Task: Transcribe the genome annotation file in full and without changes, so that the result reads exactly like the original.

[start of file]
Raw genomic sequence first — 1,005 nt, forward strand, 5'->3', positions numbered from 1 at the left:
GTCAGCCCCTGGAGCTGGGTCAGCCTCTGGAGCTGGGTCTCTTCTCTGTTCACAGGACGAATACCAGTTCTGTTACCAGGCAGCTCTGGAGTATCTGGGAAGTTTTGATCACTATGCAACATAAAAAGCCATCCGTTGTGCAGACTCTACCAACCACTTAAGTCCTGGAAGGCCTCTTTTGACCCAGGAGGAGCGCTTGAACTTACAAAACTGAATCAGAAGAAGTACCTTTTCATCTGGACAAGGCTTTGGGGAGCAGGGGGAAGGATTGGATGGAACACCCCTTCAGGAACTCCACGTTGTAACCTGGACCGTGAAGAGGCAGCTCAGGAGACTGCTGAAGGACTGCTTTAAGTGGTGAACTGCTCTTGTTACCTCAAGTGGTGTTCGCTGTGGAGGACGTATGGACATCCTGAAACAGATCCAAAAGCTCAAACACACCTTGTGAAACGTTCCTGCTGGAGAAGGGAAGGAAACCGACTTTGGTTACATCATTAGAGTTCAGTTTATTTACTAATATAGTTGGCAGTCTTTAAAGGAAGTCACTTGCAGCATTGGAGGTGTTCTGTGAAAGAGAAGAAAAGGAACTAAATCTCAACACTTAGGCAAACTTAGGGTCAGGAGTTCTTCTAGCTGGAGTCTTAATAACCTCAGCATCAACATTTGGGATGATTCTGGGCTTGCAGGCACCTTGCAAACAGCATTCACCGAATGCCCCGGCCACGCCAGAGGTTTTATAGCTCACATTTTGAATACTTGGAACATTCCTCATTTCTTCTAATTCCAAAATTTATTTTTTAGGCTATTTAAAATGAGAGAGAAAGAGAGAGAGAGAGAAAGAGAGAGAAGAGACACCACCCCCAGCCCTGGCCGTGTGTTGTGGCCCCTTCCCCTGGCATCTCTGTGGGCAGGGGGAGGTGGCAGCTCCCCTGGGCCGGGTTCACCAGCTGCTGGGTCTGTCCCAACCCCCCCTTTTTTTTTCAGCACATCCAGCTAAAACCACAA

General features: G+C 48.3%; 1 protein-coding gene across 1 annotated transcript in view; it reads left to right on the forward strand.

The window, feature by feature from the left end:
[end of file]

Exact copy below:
Raw genomic sequence first — 1,005 nt, forward strand, 5'->3', positions numbered from 1 at the left:
GTCAGCCCCTGGAGCTGGGTCAGCCTCTGGAGCTGGGTCTCTTCTCTGTTCACAGGACGAATACCAGTTCTGTTACCAGGCAGCTCTGGAGTATCTGGGAAGTTTTGATCACTATGCAACATAAAAAGCCATCCGTTGTGCAGACTCTACCAACCACTTAAGTCCTGGAAGGCCTCTTTTGACCCAGGAGGAGCGCTTGAACTTACAAAACTGAATCAGAAGAAGTACCTTTTCATCTGGACAAGGCTTTGGGGAGCAGGGGGAAGGATTGGATGGAACACCCCTTCAGGAACTCCACGTTGTAACCTGGACCGTGAAGAGGCAGCTCAGGAGACTGCTGAAGGACTGCTTTAAGTGGTGAACTGCTCTTGTTACCTCAAGTGGTGTTCGCTGTGGAGGACGTATGGACATCCTGAAACAGATCCAAAAGCTCAAACACACCTTGTGAAACGTTCCTGCTGGAGAAGGGAAGGAAACCGACTTTGGTTACATCATTAGAGTTCAGTTTATTTACTAATATAGTTGGCAGTCTTTAAAGGAAGTCACTTGCAGCATTGGAGGTGTTCTGTGAAAGAGAAGAAAAGGAACTAAATCTCAACACTTAGGCAAACTTAGGGTCAGGAGTTCTTCTAGCTGGAGTCTTAATAACCTCAGCATCAACATTTGGGATGATTCTGGGCTTGCAGGCACCTTGCAAACAGCATTCACCGAATGCCCCGGCCACGCCAGAGGTTTTATAGCTCACATTTTGAATACTTGGAACATTCCTCATTTCTTCTAATTCCAAAATTTATTTTTTAGGCTATTTAAAATGAGAGAGAAAGAGAGAGAGAGAGAAAGAGAGAGAAGAGACACCACCCCCAGCCCTGGCCGTGTGTTGTGGCCCCTTCCCCTGGCATCTCTGTGGGCAGGGGGAGGTGGCAGCTCCCCTGGGCCGGGTTCACCAGCTGCTGGGTCTGTCCCAACCCCCCCTTTTTTTTTCAGCACATCCAGCTAAAACCACAA

General features: G+C 48.3%; 1 protein-coding gene across 1 annotated transcript in view; it reads left to right on the forward strand.

The window, feature by feature from the left end: